When most parents think of sleep deprivation in relation to a baby, it's in regard to moms losing sleep. It's fairly well known that, after a newborn comes into the world, there are lots of sleepless nights and schedule adjustments ahead. Considering whether baby is getting enough sleep, however, can also become a concern for moms who feel their baby is restless or not sleeping as many hours as they should throughout the day. For moms who are worried about their baby's sleep schedule, you may be wondering, "can sleep deprivation affect my baby's brain?"
According to Parenting Science, a few of the reasons parents become concerned with the amount of sleep baby get include issues that interfere with sleep (like GERD or acid reflex), waking up too often at night or during the day, snoring or breathing irregularities, or even if your baby is just continuously waking herself up each time you put her down. Although Dr. Alice Callahan told Science of Mom that sleep deprivation is a completely normal part of parenting, she also pointed out that chronic sleep deprivation is a reason for concern, considering babies need sleep for healthy development. If your baby is consistently deprived of sleep, there are a few significant effects that can occur as a result.
One way sleep deprivation can affect your baby relates to learning and the ability for the brain to mature, according to Callahan. She spoke of several studies that showed babies with longer and more efficient sleep at night had higher cognitive scores and better memory. For example, Dr. Rebecca Gómez and colleagues conducted a study at the University of Arizona where they played an artificial language recording to 15 month olds four hours before they came in. The babies that napped between the recording and test remembered and showed "a more abstract relation," while those who didn't sleep showed a memory effect.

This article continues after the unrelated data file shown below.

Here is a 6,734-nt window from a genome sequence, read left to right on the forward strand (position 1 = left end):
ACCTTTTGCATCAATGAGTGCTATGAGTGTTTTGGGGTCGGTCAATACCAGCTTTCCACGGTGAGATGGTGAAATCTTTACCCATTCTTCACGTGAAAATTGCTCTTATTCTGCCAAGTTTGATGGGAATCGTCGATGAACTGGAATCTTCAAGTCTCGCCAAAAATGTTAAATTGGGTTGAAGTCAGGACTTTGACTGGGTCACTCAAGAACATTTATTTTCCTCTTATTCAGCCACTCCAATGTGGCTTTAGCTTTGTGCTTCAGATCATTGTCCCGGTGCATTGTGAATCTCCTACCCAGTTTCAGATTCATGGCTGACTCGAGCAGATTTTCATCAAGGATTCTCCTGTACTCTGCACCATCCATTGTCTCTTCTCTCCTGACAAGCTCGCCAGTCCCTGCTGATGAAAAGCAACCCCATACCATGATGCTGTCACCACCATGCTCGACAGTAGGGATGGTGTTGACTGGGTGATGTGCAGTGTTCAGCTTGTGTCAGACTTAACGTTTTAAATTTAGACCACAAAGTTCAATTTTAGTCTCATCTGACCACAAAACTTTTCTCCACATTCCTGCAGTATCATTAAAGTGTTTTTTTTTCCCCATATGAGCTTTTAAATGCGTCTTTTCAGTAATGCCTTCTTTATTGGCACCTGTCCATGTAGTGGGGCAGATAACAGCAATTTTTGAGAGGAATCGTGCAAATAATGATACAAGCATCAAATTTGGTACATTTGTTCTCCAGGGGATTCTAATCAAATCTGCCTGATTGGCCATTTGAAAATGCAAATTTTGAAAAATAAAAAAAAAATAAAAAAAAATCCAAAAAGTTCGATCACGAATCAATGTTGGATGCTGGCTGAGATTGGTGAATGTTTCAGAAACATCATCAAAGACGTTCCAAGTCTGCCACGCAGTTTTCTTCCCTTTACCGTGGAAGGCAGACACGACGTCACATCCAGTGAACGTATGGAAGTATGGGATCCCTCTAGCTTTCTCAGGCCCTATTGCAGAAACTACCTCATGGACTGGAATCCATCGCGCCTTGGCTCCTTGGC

Another way sleep deprivation can affect your baby's brain is one most parents have seen firsthand when their child misses nap time: mood. In an interview with GMA News Online, sleep expert Alicia Estiller said "sound sleep is associated with more positive daytime behavior, mood, and temperament, and better physical functioning." If your baby isn't getting enough sleep on a consistent basis, you may notice that they often seem agitated, frustrated, distracted, and fussy. Although all babies will show those temperaments from time to time, it's generally not an every-day issue unless there's an underlying cause, like sickness or not enough sleep.
When babies sleep, the brain also releases a growth hormone, somatotrophin, through the pituitary gland according to Baby Sleep Academy (BSA). The majority of the hormone is released while your baby is in the non-REM stage of sleep, and because of that, sleep deprivation can also stunt physical development in babies and down the line.
If your baby is experiencing consistent sleep deprivation, BSA noted that this could also affect your baby's production of leptin (a hormone that tells your brain when you don't need food) or cause more ghrelin (hormone that triggers hunger). So if you notice your baby, especially as she's getting older, is constantly hungry or not eating enough, try looking to her sleep schedule.
Overall, there are several ways sleep deprivation can affect a baby's brain, but it's important to remember that some sleep deprivation is going to be normal for both parents and babies. If it starts to become a consistent issue outside of normal sleep regression stages, consider talking with your pediatrician about it.